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'Going Back to Basics Helped Me Re-Engage an Unhappy Community'

Andrew Claremont, former Senior Product Manager, Community at GoDaddy, unpacks how to turn the whole community sentiment around.

It might sound obvious, but often, just showing up and participating is enough to encourage positive engagement.

In some cases, it may even turn the whole sentiment of the community around, which Andrew Claremont, former Senior Product Manager, Community at GoDaddy, can attest to.

“We have a group of customers whose activity mostly happens outside of our owned community platforms,” says Andrew, who now manages Community and Ecosystem at Glide.

“When I started working on engagement with them [in a Discourse community], there was a lot of negative sentiment, within both the community and the organization. There was a sense that these folks would never be happy with us.

"But the root cause was that they felt ignored — so when they did engage, they felt like they were just yelling into the void.”

The answer turned out to be simple. “My strategy was just to show up and contribute. ‘Always be helpful’ is my mantra for community participation.

"That includes making announcements, asking questions, running polls, replying to members, and chatting over DMs,” Andrew says. Eventually, the hands-on approach started showing results, albeit slowly.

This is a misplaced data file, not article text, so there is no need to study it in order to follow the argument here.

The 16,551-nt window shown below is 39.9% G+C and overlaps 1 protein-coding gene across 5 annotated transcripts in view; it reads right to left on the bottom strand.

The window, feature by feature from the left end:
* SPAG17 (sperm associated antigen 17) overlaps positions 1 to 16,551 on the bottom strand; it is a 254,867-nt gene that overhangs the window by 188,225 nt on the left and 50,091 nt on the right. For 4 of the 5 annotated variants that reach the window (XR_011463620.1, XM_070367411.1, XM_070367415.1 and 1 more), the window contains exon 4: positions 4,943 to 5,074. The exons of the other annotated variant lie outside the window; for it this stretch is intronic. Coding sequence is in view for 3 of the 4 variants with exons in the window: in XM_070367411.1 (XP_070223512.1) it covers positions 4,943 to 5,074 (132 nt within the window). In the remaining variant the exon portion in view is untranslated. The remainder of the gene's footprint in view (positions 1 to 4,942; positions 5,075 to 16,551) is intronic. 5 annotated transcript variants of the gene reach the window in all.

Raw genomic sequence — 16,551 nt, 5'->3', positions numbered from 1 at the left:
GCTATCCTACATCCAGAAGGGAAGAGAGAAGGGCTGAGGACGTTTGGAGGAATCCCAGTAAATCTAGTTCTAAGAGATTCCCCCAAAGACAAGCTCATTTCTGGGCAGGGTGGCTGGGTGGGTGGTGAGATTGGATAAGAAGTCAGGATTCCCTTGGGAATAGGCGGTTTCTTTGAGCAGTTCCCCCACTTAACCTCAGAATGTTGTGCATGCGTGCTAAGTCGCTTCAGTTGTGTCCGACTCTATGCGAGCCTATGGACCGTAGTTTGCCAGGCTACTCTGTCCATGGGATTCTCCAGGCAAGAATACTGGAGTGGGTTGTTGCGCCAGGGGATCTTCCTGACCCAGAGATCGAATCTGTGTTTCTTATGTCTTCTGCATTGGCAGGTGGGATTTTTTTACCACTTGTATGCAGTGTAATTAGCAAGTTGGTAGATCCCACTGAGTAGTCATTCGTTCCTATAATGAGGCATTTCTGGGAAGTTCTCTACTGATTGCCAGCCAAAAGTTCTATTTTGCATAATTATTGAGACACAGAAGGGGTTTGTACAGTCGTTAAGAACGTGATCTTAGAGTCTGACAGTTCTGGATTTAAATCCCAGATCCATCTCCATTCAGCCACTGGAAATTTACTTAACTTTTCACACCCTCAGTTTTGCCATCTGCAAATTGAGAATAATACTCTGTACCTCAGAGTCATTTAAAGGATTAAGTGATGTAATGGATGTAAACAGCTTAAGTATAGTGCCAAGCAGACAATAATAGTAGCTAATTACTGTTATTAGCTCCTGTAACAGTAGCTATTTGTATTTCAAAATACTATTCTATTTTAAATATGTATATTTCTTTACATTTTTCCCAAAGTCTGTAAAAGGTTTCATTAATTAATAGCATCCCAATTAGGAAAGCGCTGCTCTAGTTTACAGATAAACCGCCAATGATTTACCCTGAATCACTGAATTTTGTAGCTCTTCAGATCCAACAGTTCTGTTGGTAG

“Like most things in community, it was a gradual process over weeks and months. The negativity eased up, more customers proactively defended or supported us, and formerly vocal critics quieted down.

“Where I really noticed the difference was when my team was being proactively tagged by members, or we had members coming to our defence, saying the equivalent of ‘Hey, yes, the team is here, they’re listening and following up.’

“The community is now the place to go for this particular group of customers, even though it’s not an owned platform.” Andy worked hard to change the perception of the community internally, too.

“Issues that we uncovered through the community got escalated to the appropriate teams, and we closed the loop by following up, publicly, within the community. Other customers saw that and were more inclined to participate.”

The experience has taught Andy a valuable lesson — prompting engagement (and getting internal buy-in) doesn’t need to be complicated.

“Show up where your members are. Contribute and participate. Be helpful. Be positive. Then keep doing that. It’s like you’re tending to a garden. Small actions add up over time.”

On the hunt for more handy engagement plays?

Our Community Engagement Playbook features more than 50 of them! Head over here to download it for free.

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Shivani Shah
Jun 21, 2023

Senior Copywriter at Commsor

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